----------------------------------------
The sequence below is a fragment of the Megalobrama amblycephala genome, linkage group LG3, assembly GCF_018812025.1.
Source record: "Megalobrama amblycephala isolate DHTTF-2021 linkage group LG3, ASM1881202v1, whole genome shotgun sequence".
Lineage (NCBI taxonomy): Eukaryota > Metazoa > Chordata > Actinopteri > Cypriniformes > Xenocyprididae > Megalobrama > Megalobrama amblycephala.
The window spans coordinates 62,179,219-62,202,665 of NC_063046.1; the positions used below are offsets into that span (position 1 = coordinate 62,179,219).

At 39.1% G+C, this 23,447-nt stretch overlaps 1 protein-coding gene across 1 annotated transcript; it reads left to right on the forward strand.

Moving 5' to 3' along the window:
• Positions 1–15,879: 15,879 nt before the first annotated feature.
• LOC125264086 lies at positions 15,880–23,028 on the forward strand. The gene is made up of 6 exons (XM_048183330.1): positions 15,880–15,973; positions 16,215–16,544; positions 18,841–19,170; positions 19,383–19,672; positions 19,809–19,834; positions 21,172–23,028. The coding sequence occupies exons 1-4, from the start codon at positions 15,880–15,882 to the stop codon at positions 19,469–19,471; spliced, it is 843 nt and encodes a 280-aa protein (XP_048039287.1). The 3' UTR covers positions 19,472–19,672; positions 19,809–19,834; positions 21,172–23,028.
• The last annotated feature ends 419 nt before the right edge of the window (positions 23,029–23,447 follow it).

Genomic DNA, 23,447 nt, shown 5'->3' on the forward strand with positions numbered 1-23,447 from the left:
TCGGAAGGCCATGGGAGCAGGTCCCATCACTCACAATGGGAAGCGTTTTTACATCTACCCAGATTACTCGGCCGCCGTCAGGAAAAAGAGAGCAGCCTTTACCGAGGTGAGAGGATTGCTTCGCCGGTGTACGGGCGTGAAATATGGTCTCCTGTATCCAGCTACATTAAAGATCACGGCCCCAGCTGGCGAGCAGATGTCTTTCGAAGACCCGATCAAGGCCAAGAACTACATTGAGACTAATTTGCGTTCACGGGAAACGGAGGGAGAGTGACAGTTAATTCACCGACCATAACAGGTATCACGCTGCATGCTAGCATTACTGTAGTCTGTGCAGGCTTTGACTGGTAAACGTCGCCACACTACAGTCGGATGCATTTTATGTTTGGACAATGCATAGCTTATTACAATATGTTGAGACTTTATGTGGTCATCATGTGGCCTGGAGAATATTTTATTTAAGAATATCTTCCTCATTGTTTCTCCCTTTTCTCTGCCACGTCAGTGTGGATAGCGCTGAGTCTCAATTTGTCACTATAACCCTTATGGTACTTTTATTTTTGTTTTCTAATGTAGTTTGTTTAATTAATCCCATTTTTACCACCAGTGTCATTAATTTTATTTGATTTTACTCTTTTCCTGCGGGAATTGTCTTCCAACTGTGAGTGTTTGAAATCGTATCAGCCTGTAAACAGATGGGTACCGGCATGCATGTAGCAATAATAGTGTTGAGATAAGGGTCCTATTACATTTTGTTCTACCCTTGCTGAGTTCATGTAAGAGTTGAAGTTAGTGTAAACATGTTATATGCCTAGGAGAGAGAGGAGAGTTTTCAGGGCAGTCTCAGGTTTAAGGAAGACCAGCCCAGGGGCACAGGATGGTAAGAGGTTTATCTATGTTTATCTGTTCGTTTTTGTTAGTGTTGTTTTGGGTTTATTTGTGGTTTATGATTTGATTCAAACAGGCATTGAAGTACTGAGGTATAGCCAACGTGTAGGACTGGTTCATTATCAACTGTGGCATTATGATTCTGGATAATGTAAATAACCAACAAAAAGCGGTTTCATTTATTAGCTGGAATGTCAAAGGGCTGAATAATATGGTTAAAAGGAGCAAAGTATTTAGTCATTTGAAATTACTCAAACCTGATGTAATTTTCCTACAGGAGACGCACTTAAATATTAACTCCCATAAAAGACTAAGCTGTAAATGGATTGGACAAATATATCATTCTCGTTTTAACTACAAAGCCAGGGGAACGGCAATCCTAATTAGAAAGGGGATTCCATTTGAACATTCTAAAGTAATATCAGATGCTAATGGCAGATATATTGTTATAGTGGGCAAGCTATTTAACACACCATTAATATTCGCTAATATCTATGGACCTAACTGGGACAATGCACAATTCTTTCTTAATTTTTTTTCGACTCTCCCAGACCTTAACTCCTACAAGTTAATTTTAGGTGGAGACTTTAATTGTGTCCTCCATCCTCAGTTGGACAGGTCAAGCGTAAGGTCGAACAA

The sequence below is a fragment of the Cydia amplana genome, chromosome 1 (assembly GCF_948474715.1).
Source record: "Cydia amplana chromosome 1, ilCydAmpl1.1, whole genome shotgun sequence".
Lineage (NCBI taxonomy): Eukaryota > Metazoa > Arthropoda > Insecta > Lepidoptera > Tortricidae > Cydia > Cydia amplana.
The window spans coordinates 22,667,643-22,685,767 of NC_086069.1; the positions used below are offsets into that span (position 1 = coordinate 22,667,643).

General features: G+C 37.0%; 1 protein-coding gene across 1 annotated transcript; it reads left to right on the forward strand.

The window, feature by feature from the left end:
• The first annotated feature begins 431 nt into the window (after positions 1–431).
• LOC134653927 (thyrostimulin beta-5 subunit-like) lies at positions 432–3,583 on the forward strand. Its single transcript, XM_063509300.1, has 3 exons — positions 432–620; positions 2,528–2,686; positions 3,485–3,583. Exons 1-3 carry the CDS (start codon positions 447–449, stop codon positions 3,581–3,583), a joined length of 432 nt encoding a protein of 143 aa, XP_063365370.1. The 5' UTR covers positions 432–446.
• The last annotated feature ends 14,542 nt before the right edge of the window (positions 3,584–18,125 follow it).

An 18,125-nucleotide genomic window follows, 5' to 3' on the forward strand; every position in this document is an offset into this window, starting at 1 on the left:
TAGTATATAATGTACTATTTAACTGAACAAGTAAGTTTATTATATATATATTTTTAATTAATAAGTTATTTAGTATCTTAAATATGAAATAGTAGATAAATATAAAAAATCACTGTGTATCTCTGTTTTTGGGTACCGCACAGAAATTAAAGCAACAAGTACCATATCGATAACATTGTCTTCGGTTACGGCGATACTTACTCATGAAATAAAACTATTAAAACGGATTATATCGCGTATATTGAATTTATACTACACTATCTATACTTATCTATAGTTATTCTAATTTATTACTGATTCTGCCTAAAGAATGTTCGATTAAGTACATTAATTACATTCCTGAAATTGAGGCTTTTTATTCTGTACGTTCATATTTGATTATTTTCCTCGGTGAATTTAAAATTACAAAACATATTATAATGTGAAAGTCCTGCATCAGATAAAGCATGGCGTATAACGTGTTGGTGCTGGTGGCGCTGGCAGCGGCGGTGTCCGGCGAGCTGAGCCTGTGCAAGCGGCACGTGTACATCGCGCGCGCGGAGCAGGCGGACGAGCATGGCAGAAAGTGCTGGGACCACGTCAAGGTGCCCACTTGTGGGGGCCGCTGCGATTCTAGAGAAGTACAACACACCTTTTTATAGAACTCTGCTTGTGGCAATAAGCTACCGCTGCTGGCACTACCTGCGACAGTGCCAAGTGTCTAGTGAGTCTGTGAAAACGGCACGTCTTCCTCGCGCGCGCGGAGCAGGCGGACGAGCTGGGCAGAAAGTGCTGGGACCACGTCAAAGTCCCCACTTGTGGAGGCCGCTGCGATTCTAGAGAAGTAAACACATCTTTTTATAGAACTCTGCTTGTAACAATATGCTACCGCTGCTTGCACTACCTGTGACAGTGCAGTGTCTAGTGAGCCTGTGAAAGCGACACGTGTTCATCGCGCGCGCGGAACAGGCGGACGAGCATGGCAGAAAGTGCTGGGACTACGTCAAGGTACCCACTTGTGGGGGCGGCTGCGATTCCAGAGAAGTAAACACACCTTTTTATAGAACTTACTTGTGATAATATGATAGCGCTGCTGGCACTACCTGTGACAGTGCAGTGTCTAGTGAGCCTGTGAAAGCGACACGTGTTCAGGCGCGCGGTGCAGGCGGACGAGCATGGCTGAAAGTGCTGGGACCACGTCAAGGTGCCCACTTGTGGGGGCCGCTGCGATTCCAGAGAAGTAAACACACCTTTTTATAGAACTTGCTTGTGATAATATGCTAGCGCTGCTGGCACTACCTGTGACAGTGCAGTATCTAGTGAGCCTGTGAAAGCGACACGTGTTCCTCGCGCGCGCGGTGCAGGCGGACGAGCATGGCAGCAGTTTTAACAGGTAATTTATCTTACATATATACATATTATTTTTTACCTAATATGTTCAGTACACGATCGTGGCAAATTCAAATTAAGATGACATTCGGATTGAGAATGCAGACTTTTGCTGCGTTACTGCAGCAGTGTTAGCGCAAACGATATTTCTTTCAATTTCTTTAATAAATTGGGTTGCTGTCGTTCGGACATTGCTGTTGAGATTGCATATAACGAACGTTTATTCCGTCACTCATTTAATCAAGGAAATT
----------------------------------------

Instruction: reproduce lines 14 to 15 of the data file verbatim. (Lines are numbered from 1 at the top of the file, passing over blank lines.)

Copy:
Lineage (NCBI taxonomy): Eukaryota > Metazoa > Arthropoda > Insecta > Lepidoptera > Tortricidae > Cydia > Cydia amplana.
The window spans coordinates 22,667,643-22,685,767 of NC_086069.1; the positions used below are offsets into that span (position 1 = coordinate 22,667,643).